Out in the open for charity
Seven students from the Canadian University have slept outdoors, on sleeping bags, for the last five days and relied solely on food hand-outs from fellow students.
Kareem Fahmy, Issam Kassabieh, Tiwa Ompe, Javan Wada, Shabbir Furniturewala, Mussaddiq Hassan and Ahmed Qarjouli took part in Five Days For The Homeless — an initiative by a charity that creates awareness and raises money for the homeless. Money raised by students in this initiative will be donated to the Dubai Foundation for Women and Children.
Issam Kassabieh, 21, student of finance and accounting believes the experience will benefit him, as well as charity: “It’s something to talk to people about in the future. If something comes up in conversation about homeless people, you can share it because you’ve had a solid experience — it’s not just based on statistics or something you read on the Internet.”
Students of the Canadian University all set to sleep outdoors. — Supplied photos
He added: “It will be very tough, but that’s okay because we know that there is an end to it and that’s where our experience is different from actual homeless people who don’t have any hope at all other than through charities like this one.”
Five Days For The Homeless gives students an insight into what it would be like to be without a home. On top of sleeping outside with only a sleeping bag, the experience will test the students by placing them in morally uncomfortable situations.
“All the money we raise and all the food we eat will be got by asking people for it and that will be a real test for me personally,” said 19-year-old Javan Wada who is from Nigeria and is studying architecture. “It’s like you are degrading yourself and it will be difficult because of that. But the truth is that nobody wants to beg and it gives us an insight into what it’s like to be homeless.” Jordanian Ahmed Qarjouli, thinks it will be difficult for other reasons: “We are very spoiled here, so I think some people will break down” he said. “We’re used to eating well, drinking water whenever we want and we don’t really know what it’s like to live on the streets and live under bridges eating whatever we can. We live very privileged lives and it’s important not to forget that.”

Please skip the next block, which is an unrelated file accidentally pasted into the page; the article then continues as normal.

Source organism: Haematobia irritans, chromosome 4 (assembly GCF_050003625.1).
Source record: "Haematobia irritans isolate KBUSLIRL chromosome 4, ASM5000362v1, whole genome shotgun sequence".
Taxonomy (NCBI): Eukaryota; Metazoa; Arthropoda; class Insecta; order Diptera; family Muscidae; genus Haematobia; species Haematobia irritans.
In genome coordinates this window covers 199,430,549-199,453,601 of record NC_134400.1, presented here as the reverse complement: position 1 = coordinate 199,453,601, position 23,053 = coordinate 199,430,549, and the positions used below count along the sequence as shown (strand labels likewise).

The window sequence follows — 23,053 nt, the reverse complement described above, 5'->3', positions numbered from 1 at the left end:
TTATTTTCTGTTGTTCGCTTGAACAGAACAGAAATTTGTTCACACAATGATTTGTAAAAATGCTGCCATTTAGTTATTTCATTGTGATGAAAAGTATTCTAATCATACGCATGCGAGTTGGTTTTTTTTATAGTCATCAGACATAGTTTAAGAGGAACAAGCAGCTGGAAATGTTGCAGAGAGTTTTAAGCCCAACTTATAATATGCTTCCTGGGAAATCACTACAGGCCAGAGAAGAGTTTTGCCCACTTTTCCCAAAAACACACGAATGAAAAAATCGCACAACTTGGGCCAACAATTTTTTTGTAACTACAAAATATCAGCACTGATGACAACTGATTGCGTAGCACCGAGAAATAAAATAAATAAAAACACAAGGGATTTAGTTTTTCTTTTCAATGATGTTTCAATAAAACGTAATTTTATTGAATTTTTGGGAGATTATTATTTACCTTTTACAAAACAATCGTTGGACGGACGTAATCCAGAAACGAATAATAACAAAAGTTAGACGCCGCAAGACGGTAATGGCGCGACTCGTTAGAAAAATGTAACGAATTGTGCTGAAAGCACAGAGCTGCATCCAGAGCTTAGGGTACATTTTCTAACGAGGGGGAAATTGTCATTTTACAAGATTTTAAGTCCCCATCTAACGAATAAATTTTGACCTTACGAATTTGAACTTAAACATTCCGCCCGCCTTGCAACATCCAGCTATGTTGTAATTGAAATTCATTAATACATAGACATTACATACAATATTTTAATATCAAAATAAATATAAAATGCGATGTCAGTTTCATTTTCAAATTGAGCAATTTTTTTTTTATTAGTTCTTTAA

The Five Days For The Homeless initiative was launched at the University of Alberta School of Business in 2005. Co-founder Frank Callele who now lives in the UAE says: “It’s amazing how difficult it is by day three or four because your body gets worn out,” he said. “If you don’t eat or sleep properly you get fatigued physically and mentally. They will start to doubt themselves because they will hear ‘no’ so many times, but then someone may give them some money or some food and say ‘good job’, and they will realise why they’re doing it.
“One of the best things from my point of view is watching the students grow on a personal level. You will be able to see it when they document it because they will be writing a blog and that’s a great way to see the progression.”
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